Andrés N. Ordorica



Andrés Nikolas Ordorica is a graduate of the playwriting program (2012) at The Royal Central School of Speech & Drama. He completed his undergraduate degree in theatre and English at Ithaca College (2011). As a writer, he is driven to create stories that reflect the Latino and Chicano experiences both on page and stage. Andrés is passionate about sharing stories that reflect his world, brown, beautiful and unapologetically Chicano. His writing is imbued with his heritage and identity: a mixture of Mexican, American, Catholic, Aztec and queer references. As a writer, he yearns for liminality and it serves as the foundation of all his writing. 

Twitter: @TheNakedPenman


The word is mine, not yours

I have always found the word grandfather in Spanish to mean more to me than it does in English. Perhaps, that is because ‘Abuelo’ is my word and not yours. When I say the word Abuelo, it is more than just a word. Abuelo is abuelo – a person that shares my blood and my spirit. These thoughts are filling my mind while on this trip to my grandparents’ homeland, ‘mi pais’ or ‘my country’ if you will, a trip that is prompting lots of deep questions.

It’s two in the morning and I haven’t slept yet, so I decide to take a shower. The hot water feels brilliant against my skin. My people’s earth washes from my body down the drain. As I dry off I can’t help but notice how much darker I have become. I am a shade of brown I’ve never seen before on my own skin. It’s as if my family history is revealing itself in little ways, claiming me as one of its own. Brushing my teeth I begin to see a girl who is becoming. And, if I wipe away enough steam from the mirror I can see a girl who always was.

He starts to knock loudly on the bathroom door. He must have to pee. I hurry to change and hang up my towel. The questions will have to wait another day. Abuelo has a deep exhaustion in his eyes and seems a bit disoriented. I wait with the light on, just to make sure he is all right. He takes forever to finish in the bathroom. I remember a few months ago Mamá mentioning he was having difficulty, more and more, using the toilet. His body is leaving this world one bit at a time. It’s his way of returning to my grandmother, mi abuela. First the bladder, then the bowels, maybe the lungs and when it’s finally time the heart too. Growing up must be a matter of coming to terms with all the goodbyes you have to say in your lifetime. Or so I’m learning.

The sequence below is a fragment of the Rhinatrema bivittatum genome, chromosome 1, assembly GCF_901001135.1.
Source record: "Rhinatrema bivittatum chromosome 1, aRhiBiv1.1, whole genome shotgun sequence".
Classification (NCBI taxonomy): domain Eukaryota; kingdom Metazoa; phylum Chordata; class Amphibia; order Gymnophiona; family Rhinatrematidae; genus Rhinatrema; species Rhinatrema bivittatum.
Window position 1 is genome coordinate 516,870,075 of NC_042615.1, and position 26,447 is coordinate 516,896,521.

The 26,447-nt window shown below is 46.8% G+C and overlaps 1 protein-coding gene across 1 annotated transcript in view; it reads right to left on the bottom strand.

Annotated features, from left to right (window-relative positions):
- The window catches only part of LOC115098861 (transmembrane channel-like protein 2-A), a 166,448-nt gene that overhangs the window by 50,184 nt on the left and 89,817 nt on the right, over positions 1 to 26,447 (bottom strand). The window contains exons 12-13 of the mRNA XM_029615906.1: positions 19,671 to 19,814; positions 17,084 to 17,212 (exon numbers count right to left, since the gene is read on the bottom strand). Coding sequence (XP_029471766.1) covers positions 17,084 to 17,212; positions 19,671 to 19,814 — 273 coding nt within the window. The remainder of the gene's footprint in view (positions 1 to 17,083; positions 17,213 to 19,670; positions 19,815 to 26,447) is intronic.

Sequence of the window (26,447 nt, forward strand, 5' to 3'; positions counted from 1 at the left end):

Abuelo is surprised to find me still up. He walks over to me, kisses me on the forehead and returns to his bed. If only I could ask him all the questions I need to and if only he knew what answers to give. How did you know she was the one? It’s nearly three in the morning now. Exhaustion is making everything in my head turn to nothing. I’m losing my battle with the night. Before I know it we will be somewhere else and I’ll be filled with more questions.

A loud wake-up call comes from outside: a rooster no less, of course. Abuelo has been up for two hours he tells me. Already been on a walk and had a cup of café with the innkeeper. How nice to be so well rested. We are two hours from my father’s family. Mis parientes de mi padre. Two hours until I can uncover more about my family’s past and their reasons for leaving Mexico.

I have the window open and let the wind rush through my hand. If I concentrate hard enough I can see the currents forming around my hand taking with them conversations from distant places. If you listen really closely you can hear the words being carried away.

-I love you forever.

-Tenemos que ir a misa.

-I regret nothing.

-You were the one that got away.

-Every time I think of you I lose another part of myself.

What things born of my mouth have strangers heard in other places? Where did my words end up in this world? I use to think when I was younger that if I could only get two hands out of the window then I might be lifted away. They would widen into wings, like eagles soaring above, and I would ascend. A balloon lost in the atmosphere just floating for the rest of eternity towards heaven.

-I wish I could tell you the things that would show you how I’d give up everything just to be in your arms. 

Eventually, the balloon will hit a point in the atmosphere and shatter into hundreds of small pieces. I am this balloon and these pieces are the places my people have inhabited across the globe. It may take my entire life, but I will find these pieces. And, together I will recreate me.

© The Acentos Review 2017